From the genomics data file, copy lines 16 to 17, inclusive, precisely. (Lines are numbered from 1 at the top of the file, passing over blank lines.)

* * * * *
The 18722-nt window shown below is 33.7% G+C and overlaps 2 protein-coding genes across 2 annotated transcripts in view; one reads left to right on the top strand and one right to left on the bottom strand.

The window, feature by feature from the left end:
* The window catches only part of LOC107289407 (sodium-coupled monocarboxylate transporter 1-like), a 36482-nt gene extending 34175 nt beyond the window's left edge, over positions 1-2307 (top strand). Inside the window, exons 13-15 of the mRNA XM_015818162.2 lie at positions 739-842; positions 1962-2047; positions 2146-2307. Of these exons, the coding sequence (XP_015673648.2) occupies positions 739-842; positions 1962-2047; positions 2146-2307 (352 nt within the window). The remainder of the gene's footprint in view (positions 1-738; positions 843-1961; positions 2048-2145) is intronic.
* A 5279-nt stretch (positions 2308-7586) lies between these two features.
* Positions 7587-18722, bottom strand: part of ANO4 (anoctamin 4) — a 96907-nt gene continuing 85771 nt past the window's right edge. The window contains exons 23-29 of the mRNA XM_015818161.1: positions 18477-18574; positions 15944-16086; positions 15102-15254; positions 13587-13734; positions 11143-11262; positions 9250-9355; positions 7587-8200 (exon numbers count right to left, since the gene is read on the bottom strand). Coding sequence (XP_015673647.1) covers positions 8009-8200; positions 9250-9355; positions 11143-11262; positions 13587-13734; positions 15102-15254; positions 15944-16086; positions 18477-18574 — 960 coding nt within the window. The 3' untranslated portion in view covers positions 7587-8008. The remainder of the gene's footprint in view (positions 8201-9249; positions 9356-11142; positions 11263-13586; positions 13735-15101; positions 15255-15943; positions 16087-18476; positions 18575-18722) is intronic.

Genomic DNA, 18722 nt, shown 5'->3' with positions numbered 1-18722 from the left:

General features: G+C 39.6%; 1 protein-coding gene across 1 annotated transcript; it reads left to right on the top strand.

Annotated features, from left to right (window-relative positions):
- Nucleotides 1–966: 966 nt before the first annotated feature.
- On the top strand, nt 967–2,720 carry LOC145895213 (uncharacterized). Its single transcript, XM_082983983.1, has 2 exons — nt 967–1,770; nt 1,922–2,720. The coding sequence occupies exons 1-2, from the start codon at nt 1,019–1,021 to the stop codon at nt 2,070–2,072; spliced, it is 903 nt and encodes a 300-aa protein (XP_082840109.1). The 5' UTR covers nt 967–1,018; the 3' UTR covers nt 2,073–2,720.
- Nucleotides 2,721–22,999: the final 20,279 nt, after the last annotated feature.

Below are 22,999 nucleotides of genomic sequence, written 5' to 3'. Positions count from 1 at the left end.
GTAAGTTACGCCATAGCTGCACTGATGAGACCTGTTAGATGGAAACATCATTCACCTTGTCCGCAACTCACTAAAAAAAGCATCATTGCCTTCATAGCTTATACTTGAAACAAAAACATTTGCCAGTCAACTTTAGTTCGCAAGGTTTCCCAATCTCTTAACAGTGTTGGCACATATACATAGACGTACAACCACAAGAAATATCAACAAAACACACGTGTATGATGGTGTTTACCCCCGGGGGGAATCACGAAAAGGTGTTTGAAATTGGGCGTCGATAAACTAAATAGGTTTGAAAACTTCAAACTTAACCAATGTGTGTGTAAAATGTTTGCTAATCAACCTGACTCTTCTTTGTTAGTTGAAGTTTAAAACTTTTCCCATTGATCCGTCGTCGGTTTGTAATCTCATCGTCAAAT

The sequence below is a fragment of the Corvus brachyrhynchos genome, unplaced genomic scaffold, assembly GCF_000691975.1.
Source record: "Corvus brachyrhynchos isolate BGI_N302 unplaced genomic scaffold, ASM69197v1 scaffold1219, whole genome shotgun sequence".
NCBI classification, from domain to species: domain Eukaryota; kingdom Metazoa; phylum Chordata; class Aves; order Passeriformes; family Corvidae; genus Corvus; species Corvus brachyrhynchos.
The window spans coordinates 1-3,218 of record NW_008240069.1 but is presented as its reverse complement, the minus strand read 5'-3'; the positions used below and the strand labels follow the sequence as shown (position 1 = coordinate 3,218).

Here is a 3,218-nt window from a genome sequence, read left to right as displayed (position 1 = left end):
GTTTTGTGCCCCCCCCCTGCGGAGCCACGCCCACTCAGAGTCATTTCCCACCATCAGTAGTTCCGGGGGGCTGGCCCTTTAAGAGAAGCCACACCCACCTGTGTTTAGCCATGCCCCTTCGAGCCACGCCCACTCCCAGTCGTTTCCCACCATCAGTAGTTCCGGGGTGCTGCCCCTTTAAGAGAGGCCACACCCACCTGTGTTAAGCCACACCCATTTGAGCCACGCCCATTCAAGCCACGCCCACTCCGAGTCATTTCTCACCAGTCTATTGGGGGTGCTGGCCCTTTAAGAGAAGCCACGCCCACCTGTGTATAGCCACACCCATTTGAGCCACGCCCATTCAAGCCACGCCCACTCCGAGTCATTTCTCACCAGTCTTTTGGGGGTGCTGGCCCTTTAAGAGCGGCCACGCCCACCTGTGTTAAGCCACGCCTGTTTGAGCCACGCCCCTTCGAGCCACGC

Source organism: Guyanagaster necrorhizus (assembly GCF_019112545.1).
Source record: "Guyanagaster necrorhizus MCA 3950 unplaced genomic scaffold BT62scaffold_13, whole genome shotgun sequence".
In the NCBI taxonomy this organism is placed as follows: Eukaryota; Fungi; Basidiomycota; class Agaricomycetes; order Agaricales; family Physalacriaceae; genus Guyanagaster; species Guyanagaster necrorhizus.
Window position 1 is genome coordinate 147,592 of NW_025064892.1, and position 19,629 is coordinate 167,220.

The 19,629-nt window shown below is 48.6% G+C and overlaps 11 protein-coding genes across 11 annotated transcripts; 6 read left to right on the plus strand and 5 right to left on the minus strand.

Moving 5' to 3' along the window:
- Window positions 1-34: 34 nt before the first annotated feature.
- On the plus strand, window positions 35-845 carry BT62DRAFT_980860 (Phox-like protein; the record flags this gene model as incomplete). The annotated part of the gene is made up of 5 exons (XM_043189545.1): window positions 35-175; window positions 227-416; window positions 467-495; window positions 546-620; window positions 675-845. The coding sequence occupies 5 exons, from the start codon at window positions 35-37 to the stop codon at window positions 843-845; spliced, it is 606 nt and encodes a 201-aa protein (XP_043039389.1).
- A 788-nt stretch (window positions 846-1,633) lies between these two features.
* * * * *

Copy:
NCBI classification, from domain to species: domain Eukaryota; kingdom Metazoa; phylum Chordata; class Aves; order Passeriformes; family Corvidae; genus Corvus; species Corvus brachyrhynchos.
The window spans coordinates 1-3,218 of record NW_008240069.1 but is presented as its reverse complement, the minus strand read 5'-3'; the positions used below and the strand labels follow the sequence as shown (position 1 = coordinate 3,218).